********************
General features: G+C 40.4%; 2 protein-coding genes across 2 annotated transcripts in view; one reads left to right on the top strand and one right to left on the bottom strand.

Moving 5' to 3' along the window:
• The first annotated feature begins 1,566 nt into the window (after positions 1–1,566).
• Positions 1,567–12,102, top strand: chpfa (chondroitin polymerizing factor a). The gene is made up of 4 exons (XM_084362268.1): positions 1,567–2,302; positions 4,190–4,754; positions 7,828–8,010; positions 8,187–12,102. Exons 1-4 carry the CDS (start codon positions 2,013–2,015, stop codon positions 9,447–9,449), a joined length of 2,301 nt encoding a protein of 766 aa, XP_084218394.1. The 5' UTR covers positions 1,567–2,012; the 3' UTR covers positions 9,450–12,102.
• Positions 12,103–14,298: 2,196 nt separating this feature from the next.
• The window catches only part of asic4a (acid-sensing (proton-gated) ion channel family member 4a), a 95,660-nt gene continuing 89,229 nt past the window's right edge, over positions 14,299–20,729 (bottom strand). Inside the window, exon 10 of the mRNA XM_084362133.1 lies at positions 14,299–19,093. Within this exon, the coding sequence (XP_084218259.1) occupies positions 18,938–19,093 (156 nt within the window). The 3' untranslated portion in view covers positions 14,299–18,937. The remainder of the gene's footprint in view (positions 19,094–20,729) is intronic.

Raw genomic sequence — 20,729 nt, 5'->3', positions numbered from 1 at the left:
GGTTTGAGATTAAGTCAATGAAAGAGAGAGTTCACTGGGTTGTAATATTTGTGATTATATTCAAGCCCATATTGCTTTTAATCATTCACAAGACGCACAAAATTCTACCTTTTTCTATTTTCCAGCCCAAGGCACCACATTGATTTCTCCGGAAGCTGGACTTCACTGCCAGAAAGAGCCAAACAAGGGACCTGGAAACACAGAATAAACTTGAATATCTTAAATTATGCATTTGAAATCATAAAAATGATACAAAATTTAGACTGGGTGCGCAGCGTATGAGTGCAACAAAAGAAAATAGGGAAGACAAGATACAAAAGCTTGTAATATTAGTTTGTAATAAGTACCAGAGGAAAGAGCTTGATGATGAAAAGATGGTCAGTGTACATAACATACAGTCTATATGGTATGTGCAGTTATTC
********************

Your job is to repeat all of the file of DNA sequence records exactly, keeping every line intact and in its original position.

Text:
General features: G+C 40.4%; 2 protein-coding genes across 2 annotated transcripts in view; one reads left to right on the top strand and one right to left on the bottom strand.

Moving 5' to 3' along the window:
• The first annotated feature begins 1,566 nt into the window (after positions 1–1,566).
• Positions 1,567–12,102, top strand: chpfa (chondroitin polymerizing factor a). The gene is made up of 4 exons (XM_084362268.1): positions 1,567–2,302; positions 4,190–4,754; positions 7,828–8,010; positions 8,187–12,102. Exons 1-4 carry the CDS (start codon positions 2,013–2,015, stop codon positions 9,447–9,449), a joined length of 2,301 nt encoding a protein of 766 aa, XP_084218394.1. The 5' UTR covers positions 1,567–2,012; the 3' UTR covers positions 9,450–12,102.
• Positions 12,103–14,298: 2,196 nt separating this feature from the next.
• The window catches only part of asic4a (acid-sensing (proton-gated) ion channel family member 4a), a 95,660-nt gene continuing 89,229 nt past the window's right edge, over positions 14,299–20,729 (bottom strand). Inside the window, exon 10 of the mRNA XM_084362133.1 lies at positions 14,299–19,093. Within this exon, the coding sequence (XP_084218259.1) occupies positions 18,938–19,093 (156 nt within the window). The 3' untranslated portion in view covers positions 14,299–18,937. The remainder of the gene's footprint in view (positions 19,094–20,729) is intronic.

Raw genomic sequence — 20,729 nt, 5'->3', positions numbered from 1 at the left:
GGTTTGAGATTAAGTCAATGAAAGAGAGAGTTCACTGGGTTGTAATATTTGTGATTATATTCAAGCCCATATTGCTTTTAATCATTCACAAGACGCACAAAATTCTACCTTTTTCTATTTTCCAGCCCAAGGCACCACATTGATTTCTCCGGAAGCTGGACTTCACTGCCAGAAAGAGCCAAACAAGGGACCTGGAAACACAGAATAAACTTGAATATCTTAAATTATGCATTTGAAATCATAAAAATGATACAAAATTTAGACTGGGTGCGCAGCGTATGAGTGCAACAAAAGAAAATAGGGAAGACAAGATACAAAAGCTTGTAATATTAGTTTGTAATAAGTACCAGAGGAAAGAGCTTGATGATGAAAAGATGGTCAGTGTACATAACATACAGTCTATATGGTATGTGCAGTTATTC